First things first: Beltania is primarily a festival for people practicing Earth-centered religions -- paganism, Wicca, Native American religions, or even a very steward-centered (and non-exclusive, non-judgmental) form of Christianity. The four-day festival in the mountains included rituals for men and women, a sweat lodge, workshops on everything from using herbs in ritual to mead-making, children's workshops, a full Maypole processional, ritual and dance, and much more. But the highlights for me were the musical performances, including the all-night drumming and dancing around a fire.
There were no concerts Thursday night, but Friday kicked off with an open mic hour and an up-and-coming hour before Pandora Celtica, a dark Celtic a capella band from Denver, took the stage. They were followed by Stone Walls, a traditional Irish pub band covering old-timey and modern music, and then champion fiddler Kenny Kline.
All of the above threw down solid performances, but I was glad they kept the more traditional/less experimental music for the daytime, when kids were bound to be up and about, and saved the best for last on both days. Gypsy Nomads, a duo hailing from New York and featuring French-born British chanteuse Samantha Stephenson and punk veteran Scott Helland on guitar, drums and drum loops, took the stage at 8:30 on Friday night and immediately won the crowd over with a unique blend of gypsy cabaret punk folk rock. The closest I can come to describing their sound is gypsy jam -- I hate jam bands, but I liked Gypsy Nomads, so they must have been doing something right.
Tuatha took over at 9:30 Friday night; the Fort Collins trance/world groove group kept everyone up and dancing until late. Except me -- it was cold, and I was in my tent. Sue me. I could still hear the all-night drum circle going, though, when the sun came up on Saturday morning.
Heartbeat, a new pagan rock group, led children's songs on Saturday from noon to 12:45 p.m., followed by Skean Dubh at 1:45 and the Orpheus Choir at 4. Pandora Celtica took the stage again, followed by Kenny Kline, Lara Jai -- a singer-songwriter who explores ancient cultures -- and Mountain Trance Medicine Band, which plays a mix of old-time bluegrass and tribal beats. The band's MySpace page describes them as "hillbilly on ecstasy," which sounds about right. Personally, I prefer my bluegrass un-tranced, but the banjo player could really pick up a storm, and all of the band members were talented and played well together, so although it wasn't my cup of tea, I still could enjoy the beats.
Gypsy Nomads re-took the stage at 9:30 p.m., and they threw down another solid set of their weird, experimental tunes. I really thought that this group was going to be the highlight of my weekend, but then Lunar Fire came on, a local group comprising members of the shamanic rock band Kan'nal. They call their music "Tribal Gypsy Hop," and I don't have anything to add to that -- I'll just say that I was in my tent, ready to bed down for the night, when their tunes roused me and I hiked back down to the main stage to see what they were doing.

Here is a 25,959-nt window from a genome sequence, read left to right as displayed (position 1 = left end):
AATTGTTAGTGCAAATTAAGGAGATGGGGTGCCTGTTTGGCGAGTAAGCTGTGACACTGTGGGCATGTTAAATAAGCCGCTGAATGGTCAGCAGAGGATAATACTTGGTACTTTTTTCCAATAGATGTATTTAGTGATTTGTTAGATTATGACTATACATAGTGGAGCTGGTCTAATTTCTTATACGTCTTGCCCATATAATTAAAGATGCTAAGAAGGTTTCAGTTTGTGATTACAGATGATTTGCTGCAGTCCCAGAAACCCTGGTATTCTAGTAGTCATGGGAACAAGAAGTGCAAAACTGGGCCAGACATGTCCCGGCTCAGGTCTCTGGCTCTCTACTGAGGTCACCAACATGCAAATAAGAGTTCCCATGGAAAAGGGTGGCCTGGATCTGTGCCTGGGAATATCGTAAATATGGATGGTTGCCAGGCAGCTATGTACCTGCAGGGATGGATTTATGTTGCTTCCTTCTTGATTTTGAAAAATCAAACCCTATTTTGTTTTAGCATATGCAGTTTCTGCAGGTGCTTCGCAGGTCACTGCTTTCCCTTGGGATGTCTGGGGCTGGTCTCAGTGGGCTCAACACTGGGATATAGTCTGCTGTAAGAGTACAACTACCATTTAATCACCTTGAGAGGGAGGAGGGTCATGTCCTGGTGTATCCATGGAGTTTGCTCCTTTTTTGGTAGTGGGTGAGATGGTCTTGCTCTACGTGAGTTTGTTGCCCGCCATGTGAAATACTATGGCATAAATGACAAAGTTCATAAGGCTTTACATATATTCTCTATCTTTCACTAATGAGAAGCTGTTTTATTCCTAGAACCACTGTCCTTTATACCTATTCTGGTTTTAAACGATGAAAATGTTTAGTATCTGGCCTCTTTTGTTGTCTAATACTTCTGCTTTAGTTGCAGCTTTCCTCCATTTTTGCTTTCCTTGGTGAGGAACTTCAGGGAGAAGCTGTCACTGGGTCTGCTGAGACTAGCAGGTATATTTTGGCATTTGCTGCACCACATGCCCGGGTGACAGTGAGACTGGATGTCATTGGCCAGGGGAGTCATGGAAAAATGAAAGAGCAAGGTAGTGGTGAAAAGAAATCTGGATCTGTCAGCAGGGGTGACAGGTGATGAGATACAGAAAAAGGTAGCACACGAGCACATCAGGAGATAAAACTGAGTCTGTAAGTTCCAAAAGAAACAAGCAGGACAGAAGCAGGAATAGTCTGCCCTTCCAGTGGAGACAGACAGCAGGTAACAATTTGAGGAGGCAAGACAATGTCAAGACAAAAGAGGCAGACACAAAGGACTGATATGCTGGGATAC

Lunar Fire completely blew my mind. It's almost impossible to describe the experience. Their music is reminiscent of Thievery Corporation, and they incorporate visuals into the show -- a woman came out to belly-dance with a sword, first doing a very flirtatious, teasing dance with a red veil that she removed to reveal curled rams' horns atop her black hair. There were fire-dancers all over the place, many of them using objects I didn't even know you could light on fire (hula hoop, anybody?). From chains to hand-held flames to balls on chains to regular old fire-spinning sticks, this group seriously has one of everything -- anything you can imagine -- that can be set on fire and spun around for effect. Tiffany Smyth of ArtsMyths -- to whom we awarded a Best Of in 2009 -- created their masks and even appeared on stage to dance and help out with some of the visual effects.
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Lunar Fire plays strong, tribal beats, sometimes accompanied by haunting song, sometimes by spoken-word (in a variety of languages). Some of their songs were sweet and mellow, some more like ritual chants. All of them had the crowd dancing and swaying -- they played for three hours without anybody even noticing they'd gone an hour past their set time. They blend rap, disco, trance, bass funk and tribal percussion into a seamless blend. It was a surreal, spiritual and profound experience.
Afterward, I headed to the all-night drummers' circle and fire to see what was going on. Dancers circled the fire, some of them shedding items of clothing as they felt so moved ... but it was late, and I was cold, and aiming to get up for a 9 a.m. sweat lodge, so I left the fire around 3 in the morning and turned in.
CRITIC'S NOTEBOOK Personal Bias: I hate jam bands. And I mean hate. The fact that I have something nice to say about Gypsy Nomads and Lunar Fire should tell you a lot. By The Way: The Beltania festival strives to use all local vendors and companies to put together the festival, from food vendors to printing programs. Random Detail: The bands camped among the attendees, making for some truly wild around-the-fire drum sessions.